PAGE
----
So where is the alternative government?

Thoughtful Observer column by will Hutton.

The essence of democracy is alternative governments. After 13 years of New Labour, the country is ready for change. But the question it will and must ask is whether David Cameron’s Conservatives are the answer to Britain's problems. To jump from the frying pan into the fire would be stupid. Brown, like the tortured heroes of Shakespearean tragedies, is complex: he has strengths that partly compensate for his all too obvious flaws. One strength is that he is assembling an array of policies that are right. This, along with his astonishing tenacity, makes it so hard for his party to junk him. And here's the rub. The country may find it has the same difficulty.

One of the Conservative party’s problems is that it does not have the intellectual, political and philosophical wind at its back and it has no surefooted sense of what it should do as the economic and social crisis unfolds. Thus Boris Johnson’s London mayoralty in which little positive has been done. As somebody close to him acknowledged admiringly to me, Boris is the classic Tory. It is as important to occupy power, so denying its use to others, as to do anything constructive with it. That may excite Tory camp followers; others may feel that the point of power is to use it.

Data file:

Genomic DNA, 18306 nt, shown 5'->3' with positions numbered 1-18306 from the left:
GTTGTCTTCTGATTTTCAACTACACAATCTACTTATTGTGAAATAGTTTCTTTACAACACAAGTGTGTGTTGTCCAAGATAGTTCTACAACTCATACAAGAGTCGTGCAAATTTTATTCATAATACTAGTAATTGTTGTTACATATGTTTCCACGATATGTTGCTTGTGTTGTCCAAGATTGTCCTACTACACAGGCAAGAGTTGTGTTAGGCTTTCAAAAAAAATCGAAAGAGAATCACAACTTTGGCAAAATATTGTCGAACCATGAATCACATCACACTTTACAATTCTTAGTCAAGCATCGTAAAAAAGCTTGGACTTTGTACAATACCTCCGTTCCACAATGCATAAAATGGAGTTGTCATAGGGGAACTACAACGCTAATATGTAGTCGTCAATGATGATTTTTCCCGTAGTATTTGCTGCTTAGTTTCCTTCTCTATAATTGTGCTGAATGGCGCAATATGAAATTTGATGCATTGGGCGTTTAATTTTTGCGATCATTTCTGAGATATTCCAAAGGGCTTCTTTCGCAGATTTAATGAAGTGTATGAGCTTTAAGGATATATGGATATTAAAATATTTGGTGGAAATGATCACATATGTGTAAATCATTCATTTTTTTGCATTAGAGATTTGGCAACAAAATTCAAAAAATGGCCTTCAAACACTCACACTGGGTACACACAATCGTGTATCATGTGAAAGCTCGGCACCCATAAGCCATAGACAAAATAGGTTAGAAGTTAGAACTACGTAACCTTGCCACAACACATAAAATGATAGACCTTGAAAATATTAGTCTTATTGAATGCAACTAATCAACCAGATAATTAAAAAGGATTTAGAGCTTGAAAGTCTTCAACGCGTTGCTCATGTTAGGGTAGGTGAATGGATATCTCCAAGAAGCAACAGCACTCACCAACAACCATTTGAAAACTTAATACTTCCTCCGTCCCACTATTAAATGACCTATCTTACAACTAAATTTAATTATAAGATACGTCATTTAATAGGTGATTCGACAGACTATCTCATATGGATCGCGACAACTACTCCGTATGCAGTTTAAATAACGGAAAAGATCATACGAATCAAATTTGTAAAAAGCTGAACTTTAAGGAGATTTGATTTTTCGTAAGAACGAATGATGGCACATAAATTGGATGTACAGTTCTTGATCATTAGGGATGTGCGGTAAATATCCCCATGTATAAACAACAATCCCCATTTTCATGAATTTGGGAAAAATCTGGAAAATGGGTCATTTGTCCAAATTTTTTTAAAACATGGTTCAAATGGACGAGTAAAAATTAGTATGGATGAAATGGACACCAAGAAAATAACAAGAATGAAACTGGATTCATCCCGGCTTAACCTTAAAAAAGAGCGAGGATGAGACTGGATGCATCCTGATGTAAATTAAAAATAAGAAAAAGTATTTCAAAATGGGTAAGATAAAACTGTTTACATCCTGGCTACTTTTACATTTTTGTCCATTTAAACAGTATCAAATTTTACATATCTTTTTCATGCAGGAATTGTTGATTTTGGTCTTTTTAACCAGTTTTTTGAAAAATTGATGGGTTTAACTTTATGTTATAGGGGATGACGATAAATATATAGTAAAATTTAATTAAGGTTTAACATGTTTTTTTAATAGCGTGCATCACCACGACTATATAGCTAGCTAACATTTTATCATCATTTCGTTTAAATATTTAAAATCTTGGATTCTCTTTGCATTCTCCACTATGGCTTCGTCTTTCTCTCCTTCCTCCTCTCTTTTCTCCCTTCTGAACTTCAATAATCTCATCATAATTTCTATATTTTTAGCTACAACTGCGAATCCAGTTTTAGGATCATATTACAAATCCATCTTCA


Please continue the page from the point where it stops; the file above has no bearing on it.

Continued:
The size of the prospective budget deficit has given the Tory leadership a new confidence. The Conservatives’ task is to do what comes naturally: to take an axe to public spending and the regulatory arms of government like OfCom or the Financial Services Authority that displease the Tories’ natural constituencies, whether Rupert Murdoch or a stage army of City traders. Yet under Adair Turner, the FSA has begun to get serious about insider trading, investment banker bonuses and the structure of banks’ business models. Just as it gets its act together, it is to be disbanded and its powers handed to what City minister Paul Myners calls the “bookish” Bank of England, whose record of both spotting asset price bubbles and handling bank crises is dire. Thinking City people concerned about the dominance of speculative finance are shaking their heads in disbelief. Equally, Sky’s competitors and many consumers are no less dismayed that a champion of competition is to be abolished.